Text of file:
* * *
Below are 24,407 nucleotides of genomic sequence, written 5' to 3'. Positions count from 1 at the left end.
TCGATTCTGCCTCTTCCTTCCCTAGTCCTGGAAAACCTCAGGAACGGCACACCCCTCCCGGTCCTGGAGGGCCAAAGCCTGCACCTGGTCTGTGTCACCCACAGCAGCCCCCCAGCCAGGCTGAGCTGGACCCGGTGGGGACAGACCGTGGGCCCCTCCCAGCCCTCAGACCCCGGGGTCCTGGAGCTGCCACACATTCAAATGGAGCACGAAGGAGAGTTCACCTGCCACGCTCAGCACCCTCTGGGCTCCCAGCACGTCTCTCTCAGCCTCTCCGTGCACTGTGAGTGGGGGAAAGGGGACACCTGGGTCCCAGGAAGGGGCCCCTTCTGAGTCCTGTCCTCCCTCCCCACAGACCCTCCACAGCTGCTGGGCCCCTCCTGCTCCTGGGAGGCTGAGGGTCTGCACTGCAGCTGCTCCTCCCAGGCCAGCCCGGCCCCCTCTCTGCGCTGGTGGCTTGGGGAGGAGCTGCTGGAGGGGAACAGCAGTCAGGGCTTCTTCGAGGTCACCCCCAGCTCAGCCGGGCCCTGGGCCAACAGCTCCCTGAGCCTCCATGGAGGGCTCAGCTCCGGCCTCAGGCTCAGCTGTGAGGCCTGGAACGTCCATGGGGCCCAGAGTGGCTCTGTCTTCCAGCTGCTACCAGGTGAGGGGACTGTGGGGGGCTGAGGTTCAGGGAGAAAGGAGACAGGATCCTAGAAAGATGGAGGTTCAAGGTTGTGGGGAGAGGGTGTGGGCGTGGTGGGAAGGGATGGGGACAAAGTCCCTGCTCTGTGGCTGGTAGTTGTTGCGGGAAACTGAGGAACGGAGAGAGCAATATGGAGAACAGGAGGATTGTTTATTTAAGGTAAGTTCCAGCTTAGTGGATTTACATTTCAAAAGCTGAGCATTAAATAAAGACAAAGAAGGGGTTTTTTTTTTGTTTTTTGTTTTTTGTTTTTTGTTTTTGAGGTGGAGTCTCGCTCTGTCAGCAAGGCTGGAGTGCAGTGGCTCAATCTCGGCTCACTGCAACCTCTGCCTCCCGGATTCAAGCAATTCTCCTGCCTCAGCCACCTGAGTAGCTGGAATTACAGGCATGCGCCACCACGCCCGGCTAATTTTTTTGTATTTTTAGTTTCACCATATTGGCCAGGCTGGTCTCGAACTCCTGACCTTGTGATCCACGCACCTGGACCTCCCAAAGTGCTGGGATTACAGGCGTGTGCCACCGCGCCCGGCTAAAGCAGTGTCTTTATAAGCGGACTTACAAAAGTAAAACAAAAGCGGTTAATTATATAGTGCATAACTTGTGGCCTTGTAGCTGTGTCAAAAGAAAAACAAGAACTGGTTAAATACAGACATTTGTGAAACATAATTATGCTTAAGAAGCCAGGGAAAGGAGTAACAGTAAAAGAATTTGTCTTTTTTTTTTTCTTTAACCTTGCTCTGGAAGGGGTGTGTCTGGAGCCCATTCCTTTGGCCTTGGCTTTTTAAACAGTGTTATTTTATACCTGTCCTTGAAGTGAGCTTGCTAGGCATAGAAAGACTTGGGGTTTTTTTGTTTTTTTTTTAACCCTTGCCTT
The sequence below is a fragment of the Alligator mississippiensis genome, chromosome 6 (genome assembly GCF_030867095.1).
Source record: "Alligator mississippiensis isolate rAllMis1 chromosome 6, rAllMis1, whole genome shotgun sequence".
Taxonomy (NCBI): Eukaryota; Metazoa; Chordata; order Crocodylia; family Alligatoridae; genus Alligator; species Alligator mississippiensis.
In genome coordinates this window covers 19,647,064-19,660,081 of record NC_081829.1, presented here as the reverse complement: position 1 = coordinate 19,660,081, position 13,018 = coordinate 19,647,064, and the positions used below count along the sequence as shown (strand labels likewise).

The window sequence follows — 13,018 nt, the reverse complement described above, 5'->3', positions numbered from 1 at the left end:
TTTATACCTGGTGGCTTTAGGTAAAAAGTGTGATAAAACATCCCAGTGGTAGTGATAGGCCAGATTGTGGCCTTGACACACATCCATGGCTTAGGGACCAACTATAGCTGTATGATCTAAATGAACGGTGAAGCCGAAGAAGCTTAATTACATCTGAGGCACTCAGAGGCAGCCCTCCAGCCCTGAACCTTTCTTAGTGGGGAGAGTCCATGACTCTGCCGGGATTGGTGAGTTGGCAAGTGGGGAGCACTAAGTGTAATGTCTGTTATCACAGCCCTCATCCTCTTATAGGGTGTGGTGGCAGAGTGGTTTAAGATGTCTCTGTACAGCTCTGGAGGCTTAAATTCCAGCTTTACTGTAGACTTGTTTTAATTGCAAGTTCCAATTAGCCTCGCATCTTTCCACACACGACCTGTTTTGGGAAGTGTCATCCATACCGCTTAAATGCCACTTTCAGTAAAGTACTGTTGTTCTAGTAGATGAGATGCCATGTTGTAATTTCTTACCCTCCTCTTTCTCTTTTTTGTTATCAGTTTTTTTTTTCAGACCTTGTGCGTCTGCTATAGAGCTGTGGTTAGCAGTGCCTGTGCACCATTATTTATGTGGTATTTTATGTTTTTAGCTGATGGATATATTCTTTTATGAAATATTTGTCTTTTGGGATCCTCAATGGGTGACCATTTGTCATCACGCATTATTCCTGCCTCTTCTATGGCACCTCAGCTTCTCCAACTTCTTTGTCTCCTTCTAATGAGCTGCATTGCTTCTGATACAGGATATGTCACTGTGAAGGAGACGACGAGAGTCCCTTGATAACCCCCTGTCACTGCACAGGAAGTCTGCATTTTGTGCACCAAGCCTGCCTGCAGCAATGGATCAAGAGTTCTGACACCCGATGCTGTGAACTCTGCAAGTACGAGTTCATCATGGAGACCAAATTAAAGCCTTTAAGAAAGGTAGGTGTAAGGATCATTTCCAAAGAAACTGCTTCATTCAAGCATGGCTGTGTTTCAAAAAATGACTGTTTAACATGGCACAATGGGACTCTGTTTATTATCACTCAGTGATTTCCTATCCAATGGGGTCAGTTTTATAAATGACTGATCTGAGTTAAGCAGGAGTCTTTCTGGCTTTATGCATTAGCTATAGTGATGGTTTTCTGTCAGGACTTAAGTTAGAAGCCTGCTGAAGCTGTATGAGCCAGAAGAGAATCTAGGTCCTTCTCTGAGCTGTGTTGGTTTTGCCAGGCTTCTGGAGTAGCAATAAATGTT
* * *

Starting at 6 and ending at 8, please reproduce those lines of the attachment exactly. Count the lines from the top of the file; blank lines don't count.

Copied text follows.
In genome coordinates this window covers 19,647,064-19,660,081 of record NC_081829.1, presented here as the reverse complement: position 1 = coordinate 19,660,081, position 13,018 = coordinate 19,647,064, and the positions used below count along the sequence as shown (strand labels likewise).

The window sequence follows — 13,018 nt, the reverse complement described above, 5'->3', positions numbered from 1 at the left end:
TTTATACCTGGTGGCTTTAGGTAAAAAGTGTGATAAAACATCCCAGTGGTAGTGATAGGCCAGATTGTGGCCTTGACACACATCCATGGCTTAGGGACCAACTATAGCTGTATGATCTAAATGAACGGTGAAGCCGAAGAAGCTTAATTACATCTGAGGCACTCAGAGGCAGCCCTCCAGCCCTGAACCTTTCTTAGTGGGGAGAGTCCATGACTCTGCCGGGATTGGTGAGTTGGCAAGTGGGGAGCACTAAGTGTAATGTCTGTTATCACAGCCCTCATCCTCTTATAGGGTGTGGTGGCAGAGTGGTTTAAGATGTCTCTGTACAGCTCTGGAGGCTTAAATTCCAGCTTTACTGTAGACTTGTTTTAATTGCAAGTTCCAATTAGCCTCGCATCTTTCCACACACGACCTGTTTTGGGAAGTGTCATCCATACCGCTTAAATGCCACTTTCAGTAAAGTACTGTTGTTCTAGTAGATGAGATGCCATGTTGTAATTTCTTACCCTCCTCTTTCTCTTTTTTGTTATCAGTTTTTTTTTTCAGACCTTGTGCGTCTGCTATAGAGCTGTGGTTAGCAGTGCCTGTGCACCATTATTTATGTGGTATTTTATGTTTTTAGCTGATGGATATATTCTTTTATGAAATATTTGTCTTTTGGGATCCTCAATGGGTGACCATTTGTCATCACGCATTATTCCTGCCTCTTCTATGGCACCTCAGCTTCTCCAACTTCTTTGTCTCCTTCTAATGAGCTGCATTGCTTCTGATACAGGATATGTCACTGTGAAGGAGACGACGAGAGTCCCTTGATAACCCCCTGTCACTGCACAGGAAGTCTGCATTTTGTGCACCAAGCCTGCCTGCAGCAATGGATCAAGAGTTCTGACACCCGATGCTGTGAACTCTGCAAGTACGAGTTCATCATGGAGACCAAATTAAAGCCTTTAAGAAAGGTAGGTGTAAGGATCATTTCCAAAGAAACTGCTTCATTCAAGCATGGCTGTGTTTCAAAAAATGACTGTTTAACATGGCACAATGGGACTCTGTTTATTATCACTCAGTGATTTCCTATCCAATGGGGTCAGTTTTATAAATGACTGATCTGAGTTAAGCAGGAGTCTTTCTGGCTTTATGCATTAGCTATAGTGATGGTTTTCTGTCAGGACTTAAGTTAGAAGCCTGCTGAAGCTGTATGAGCCAGAAGAGAATCTAGGTCCTTCTCTGAGCTGTGTTGGTTTTGCCAGGCTTCTGGAGTAGCAATAAATGTT